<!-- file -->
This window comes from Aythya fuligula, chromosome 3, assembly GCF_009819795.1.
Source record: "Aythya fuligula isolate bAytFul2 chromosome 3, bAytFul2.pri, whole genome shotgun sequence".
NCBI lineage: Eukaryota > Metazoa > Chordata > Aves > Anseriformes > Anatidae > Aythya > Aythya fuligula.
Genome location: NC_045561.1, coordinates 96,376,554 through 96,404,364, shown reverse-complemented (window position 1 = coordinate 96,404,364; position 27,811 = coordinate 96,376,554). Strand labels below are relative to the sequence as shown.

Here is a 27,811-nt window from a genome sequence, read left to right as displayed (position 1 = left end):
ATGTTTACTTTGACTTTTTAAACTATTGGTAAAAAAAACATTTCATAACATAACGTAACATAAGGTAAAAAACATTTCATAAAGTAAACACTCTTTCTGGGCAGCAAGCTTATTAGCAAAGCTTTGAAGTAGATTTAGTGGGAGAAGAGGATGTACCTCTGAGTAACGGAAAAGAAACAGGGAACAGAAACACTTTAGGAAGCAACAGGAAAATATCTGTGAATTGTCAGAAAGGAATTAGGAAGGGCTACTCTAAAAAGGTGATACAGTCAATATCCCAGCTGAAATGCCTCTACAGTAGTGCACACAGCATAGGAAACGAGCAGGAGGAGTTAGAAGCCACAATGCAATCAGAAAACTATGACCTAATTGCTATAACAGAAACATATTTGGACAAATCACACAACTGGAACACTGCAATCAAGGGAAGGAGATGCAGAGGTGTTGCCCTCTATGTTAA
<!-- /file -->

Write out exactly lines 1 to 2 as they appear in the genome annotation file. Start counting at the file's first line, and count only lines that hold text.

This window comes from Aythya fuligula, chromosome 3, assembly GCF_009819795.1.
Source record: "Aythya fuligula isolate bAytFul2 chromosome 3, bAytFul2.pri, whole genome shotgun sequence".